Once the last of the noodles were unleashed it was time for us to find out how we had done and the lady went over to the end and showed us the basket full of our missed noodles.

I saw an Oni at the gorge!
Oh no!

It turned out that we had missed way more than we had thought!

There were maybe three of four big blobs worth that somehow managed to sneak past- mostly the one or two strands that got away I suppose.

The Japanese couple next to us had almost exactly the same amount left and the lady said something like "It's the same even though one group was Japanese!". So we felt pretty good about our chopstick skills.

If I hadn't let that whole blob go by we would have won!
After the Sōmen we went to get something sweet in the form of an ice cream and I also ate a bit of some sort of weird donut thing.

I say a bit because it turned out not to be sweet at all and was very tough- so I ditched it.

It was now time to leave the gorge and head to the Amano Iwato Shrine which we reached after a 10km drive.

Upon arriving we were once again directed into a car park but were happy to find out that it was completely fee free.

The Amano Iwato Shrine (天岩戸神社) is the site of cave in the famous Japanese legend where Amaterasu, the Shinto sun goddess, hides after being teased by her brother.

The shrine is located on the other side of the river to the cave which is so sacred you cannot actually approach it.

It is possible though to peer across at the river from the shrine if you ask one of the priests.

I wanted to do so but it wasn't clear where we had to ask so we ended up skipping that activity and after checking out the shrine we instead walked down a path to another cave that is said to have contained far more gods but is nowhere near as holy. 

Apparently it was the place where all the different gods and goddesses had discussed how best to extract Amaterasu from the other cave.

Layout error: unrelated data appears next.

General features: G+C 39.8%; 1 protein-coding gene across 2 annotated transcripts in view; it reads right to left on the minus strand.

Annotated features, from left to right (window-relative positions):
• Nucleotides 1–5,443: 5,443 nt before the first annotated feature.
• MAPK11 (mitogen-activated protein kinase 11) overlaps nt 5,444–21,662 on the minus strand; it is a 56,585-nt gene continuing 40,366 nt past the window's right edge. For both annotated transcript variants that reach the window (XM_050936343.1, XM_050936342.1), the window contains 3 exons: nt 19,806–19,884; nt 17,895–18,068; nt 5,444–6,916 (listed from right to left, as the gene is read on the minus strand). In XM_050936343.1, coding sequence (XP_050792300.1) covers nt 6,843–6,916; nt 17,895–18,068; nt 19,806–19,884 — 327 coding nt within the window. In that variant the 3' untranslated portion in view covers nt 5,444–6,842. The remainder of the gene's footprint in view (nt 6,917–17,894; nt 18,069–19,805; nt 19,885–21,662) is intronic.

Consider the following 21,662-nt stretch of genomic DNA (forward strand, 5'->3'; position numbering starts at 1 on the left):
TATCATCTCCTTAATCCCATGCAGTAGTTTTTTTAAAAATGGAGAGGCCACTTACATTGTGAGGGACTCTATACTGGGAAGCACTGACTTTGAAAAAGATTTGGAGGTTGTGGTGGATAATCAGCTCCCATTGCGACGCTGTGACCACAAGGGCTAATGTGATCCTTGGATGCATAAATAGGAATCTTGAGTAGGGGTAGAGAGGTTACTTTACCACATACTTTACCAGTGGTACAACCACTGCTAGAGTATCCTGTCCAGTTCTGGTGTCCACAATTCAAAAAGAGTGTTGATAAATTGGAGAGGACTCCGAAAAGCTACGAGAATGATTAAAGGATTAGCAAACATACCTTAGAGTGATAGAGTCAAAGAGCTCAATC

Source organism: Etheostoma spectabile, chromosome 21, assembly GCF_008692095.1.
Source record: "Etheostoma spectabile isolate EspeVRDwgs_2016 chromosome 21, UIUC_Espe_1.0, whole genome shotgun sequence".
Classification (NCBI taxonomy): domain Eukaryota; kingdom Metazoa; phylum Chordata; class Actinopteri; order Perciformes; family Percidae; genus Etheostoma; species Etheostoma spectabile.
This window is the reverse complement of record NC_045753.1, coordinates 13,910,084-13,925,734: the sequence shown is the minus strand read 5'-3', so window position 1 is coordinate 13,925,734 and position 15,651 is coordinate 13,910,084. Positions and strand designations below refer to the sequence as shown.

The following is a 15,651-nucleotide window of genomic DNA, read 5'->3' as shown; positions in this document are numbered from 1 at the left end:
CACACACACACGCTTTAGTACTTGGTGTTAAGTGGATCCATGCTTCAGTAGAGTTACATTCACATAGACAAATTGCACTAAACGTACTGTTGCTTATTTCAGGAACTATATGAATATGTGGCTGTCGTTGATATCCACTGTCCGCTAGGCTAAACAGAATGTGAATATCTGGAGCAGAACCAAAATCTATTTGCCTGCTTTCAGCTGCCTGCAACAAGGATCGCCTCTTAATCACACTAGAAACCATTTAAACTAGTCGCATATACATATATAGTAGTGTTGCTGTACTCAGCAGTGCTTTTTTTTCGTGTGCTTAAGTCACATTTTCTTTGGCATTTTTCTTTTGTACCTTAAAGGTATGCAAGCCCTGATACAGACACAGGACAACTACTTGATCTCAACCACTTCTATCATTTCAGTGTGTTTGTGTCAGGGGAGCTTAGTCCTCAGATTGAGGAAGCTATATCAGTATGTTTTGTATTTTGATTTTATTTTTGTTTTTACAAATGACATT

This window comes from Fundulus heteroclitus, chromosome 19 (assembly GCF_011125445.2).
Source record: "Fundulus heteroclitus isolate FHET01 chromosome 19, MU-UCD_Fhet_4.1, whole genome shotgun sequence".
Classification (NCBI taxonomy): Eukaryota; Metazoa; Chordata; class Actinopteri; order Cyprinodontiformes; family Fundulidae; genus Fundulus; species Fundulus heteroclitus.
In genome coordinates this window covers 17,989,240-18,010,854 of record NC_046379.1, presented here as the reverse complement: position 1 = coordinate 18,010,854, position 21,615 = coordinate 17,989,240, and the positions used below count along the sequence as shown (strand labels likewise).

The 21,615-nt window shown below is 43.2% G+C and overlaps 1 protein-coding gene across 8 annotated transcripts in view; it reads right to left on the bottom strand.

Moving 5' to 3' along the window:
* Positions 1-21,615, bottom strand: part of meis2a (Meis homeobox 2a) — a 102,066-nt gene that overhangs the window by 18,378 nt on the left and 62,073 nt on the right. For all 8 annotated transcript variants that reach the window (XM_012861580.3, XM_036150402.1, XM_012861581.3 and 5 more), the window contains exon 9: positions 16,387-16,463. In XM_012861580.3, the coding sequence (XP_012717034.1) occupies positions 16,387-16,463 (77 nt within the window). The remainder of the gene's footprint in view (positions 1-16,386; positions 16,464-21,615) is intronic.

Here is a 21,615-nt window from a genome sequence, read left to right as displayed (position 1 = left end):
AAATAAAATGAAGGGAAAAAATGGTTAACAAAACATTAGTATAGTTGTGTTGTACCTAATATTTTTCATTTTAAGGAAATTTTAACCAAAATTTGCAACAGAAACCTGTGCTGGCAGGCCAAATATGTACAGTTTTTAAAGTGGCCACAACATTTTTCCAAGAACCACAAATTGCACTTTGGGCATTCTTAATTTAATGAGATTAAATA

A big Taiko Drum seen in one of the shrine buildings

For some reason or another we had to divert onto the road for a little way and pass by heaps of different ice cream shops filled with treats that looked much nicer than what had just eaten.

We really had to suppress our urge to have another round; it would be bad if we had exploded.

The trail led along and across the lush Iwato River and as we neared the cave we started to see piles of stones stacked and left by previous pilgrims and visitors.

By the time we reached the Amano Yasukawara (天安河原) cave we found thousands upon thousands of stacked stones. It seemed like every square decimetre was covered in a tower!

Inside the cave we found a simple shrine surrounded by a myriad stone stacks which continued outside and then countlessly down the river. It was really amazing how many there were!

Some were more skilled than others with simple ones consisting of only a few small rocks and other massive stacks comprising over twenty stones.

My stack of stones
A few of the other visitors were constructing their own towers so we thought we'd join in too.

Surprisingly there were still loose stones scattered around which I used to build a stack nine layers high on the top of a pointy boulder (added points).